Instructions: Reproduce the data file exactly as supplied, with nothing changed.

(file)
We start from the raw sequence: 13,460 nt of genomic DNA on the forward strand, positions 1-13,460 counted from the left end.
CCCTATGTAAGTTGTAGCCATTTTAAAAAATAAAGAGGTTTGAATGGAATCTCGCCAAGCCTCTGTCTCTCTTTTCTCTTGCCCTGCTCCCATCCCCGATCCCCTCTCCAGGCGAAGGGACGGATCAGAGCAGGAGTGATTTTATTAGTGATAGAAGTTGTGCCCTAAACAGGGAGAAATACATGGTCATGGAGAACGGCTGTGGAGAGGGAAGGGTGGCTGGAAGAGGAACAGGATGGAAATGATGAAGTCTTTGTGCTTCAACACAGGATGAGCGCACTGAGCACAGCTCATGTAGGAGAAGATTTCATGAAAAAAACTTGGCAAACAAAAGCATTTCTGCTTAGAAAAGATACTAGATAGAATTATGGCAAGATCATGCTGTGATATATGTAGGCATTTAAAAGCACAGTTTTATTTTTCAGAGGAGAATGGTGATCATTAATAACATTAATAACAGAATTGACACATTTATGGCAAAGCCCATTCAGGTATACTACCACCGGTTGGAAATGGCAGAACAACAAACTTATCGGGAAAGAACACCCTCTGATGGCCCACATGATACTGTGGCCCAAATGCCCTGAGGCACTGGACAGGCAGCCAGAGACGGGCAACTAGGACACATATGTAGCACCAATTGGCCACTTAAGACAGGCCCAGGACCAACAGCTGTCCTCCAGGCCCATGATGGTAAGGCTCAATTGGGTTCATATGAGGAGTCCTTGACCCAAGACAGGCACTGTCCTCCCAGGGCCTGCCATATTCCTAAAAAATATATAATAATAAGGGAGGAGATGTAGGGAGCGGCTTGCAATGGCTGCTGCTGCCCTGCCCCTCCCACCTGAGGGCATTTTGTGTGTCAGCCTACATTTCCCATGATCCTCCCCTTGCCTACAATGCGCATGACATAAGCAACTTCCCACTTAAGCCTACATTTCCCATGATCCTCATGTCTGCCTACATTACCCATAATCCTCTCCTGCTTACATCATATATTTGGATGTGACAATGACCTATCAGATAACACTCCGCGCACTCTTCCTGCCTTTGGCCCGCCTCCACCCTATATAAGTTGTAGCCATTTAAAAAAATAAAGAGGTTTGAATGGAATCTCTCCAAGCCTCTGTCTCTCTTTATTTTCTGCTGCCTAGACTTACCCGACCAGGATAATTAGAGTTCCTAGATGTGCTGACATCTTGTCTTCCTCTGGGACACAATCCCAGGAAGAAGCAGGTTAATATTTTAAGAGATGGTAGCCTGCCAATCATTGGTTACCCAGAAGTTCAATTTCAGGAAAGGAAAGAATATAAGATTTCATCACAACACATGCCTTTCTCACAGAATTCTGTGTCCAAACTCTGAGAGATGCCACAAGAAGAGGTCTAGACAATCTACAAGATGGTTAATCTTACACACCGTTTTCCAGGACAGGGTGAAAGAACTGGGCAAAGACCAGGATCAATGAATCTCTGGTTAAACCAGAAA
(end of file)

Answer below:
We start from the raw sequence: 13,460 nt of genomic DNA on the forward strand, positions 1-13,460 counted from the left end.
CCCTATGTAAGTTGTAGCCATTTTAAAAAATAAAGAGGTTTGAATGGAATCTCGCCAAGCCTCTGTCTCTCTTTTCTCTTGCCCTGCTCCCATCCCCGATCCCCTCTCCAGGCGAAGGGACGGATCAGAGCAGGAGTGATTTTATTAGTGATAGAAGTTGTGCCCTAAACAGGGAGAAATACATGGTCATGGAGAACGGCTGTGGAGAGGGAAGGGTGGCTGGAAGAGGAACAGGATGGAAATGATGAAGTCTTTGTGCTTCAACACAGGATGAGCGCACTGAGCACAGCTCATGTAGGAGAAGATTTCATGAAAAAAACTTGGCAAACAAAAGCATTTCTGCTTAGAAAAGATACTAGATAGAATTATGGCAAGATCATGCTGTGATATATGTAGGCATTTAAAAGCACAGTTTTATTTTTCAGAGGAGAATGGTGATCATTAATAACATTAATAACAGAATTGACACATTTATGGCAAAGCCCATTCAGGTATACTACCACCGGTTGGAAATGGCAGAACAACAAACTTATCGGGAAAGAACACCCTCTGATGGCCCACATGATACTGTGGCCCAAATGCCCTGAGGCACTGGACAGGCAGCCAGAGACGGGCAACTAGGACACATATGTAGCACCAATTGGCCACTTAAGACAGGCCCAGGACCAACAGCTGTCCTCCAGGCCCATGATGGTAAGGCTCAATTGGGTTCATATGAGGAGTCCTTGACCCAAGACAGGCACTGTCCTCCCAGGGCCTGCCATATTCCTAAAAAATATATAATAATAAGGGAGGAGATGTAGGGAGCGGCTTGCAATGGCTGCTGCTGCCCTGCCCCTCCCACCTGAGGGCATTTTGTGTGTCAGCCTACATTTCCCATGATCCTCCCCTTGCCTACAATGCGCATGACATAAGCAACTTCCCACTTAAGCCTACATTTCCCATGATCCTCATGTCTGCCTACATTACCCATAATCCTCTCCTGCTTACATCATATATTTGGATGTGACAATGACCTATCAGATAACACTCCGCGCACTCTTCCTGCCTTTGGCCCGCCTCCACCCTATATAAGTTGTAGCCATTTAAAAAAATAAAGAGGTTTGAATGGAATCTCTCCAAGCCTCTGTCTCTCTTTATTTTCTGCTGCCTAGACTTACCCGACCAGGATAATTAGAGTTCCTAGATGTGCTGACATCTTGTCTTCCTCTGGGACACAATCCCAGGAAGAAGCAGGTTAATATTTTAAGAGATGGTAGCCTGCCAATCATTGGTTACCCAGAAGTTCAATTTCAGGAAAGGAAAGAATATAAGATTTCATCACAACACATGCCTTTCTCACAGAATTCTGTGTCCAAACTCTGAGAGATGCCACAAGAAGAGGTCTAGACAATCTACAAGATGGTTAATCTTACACACCGTTTTCCAGGACAGGGTGAAAGAACTGGGCAAAGACCAGGATCAATGAATCTCTGGTTAAACCAGAAA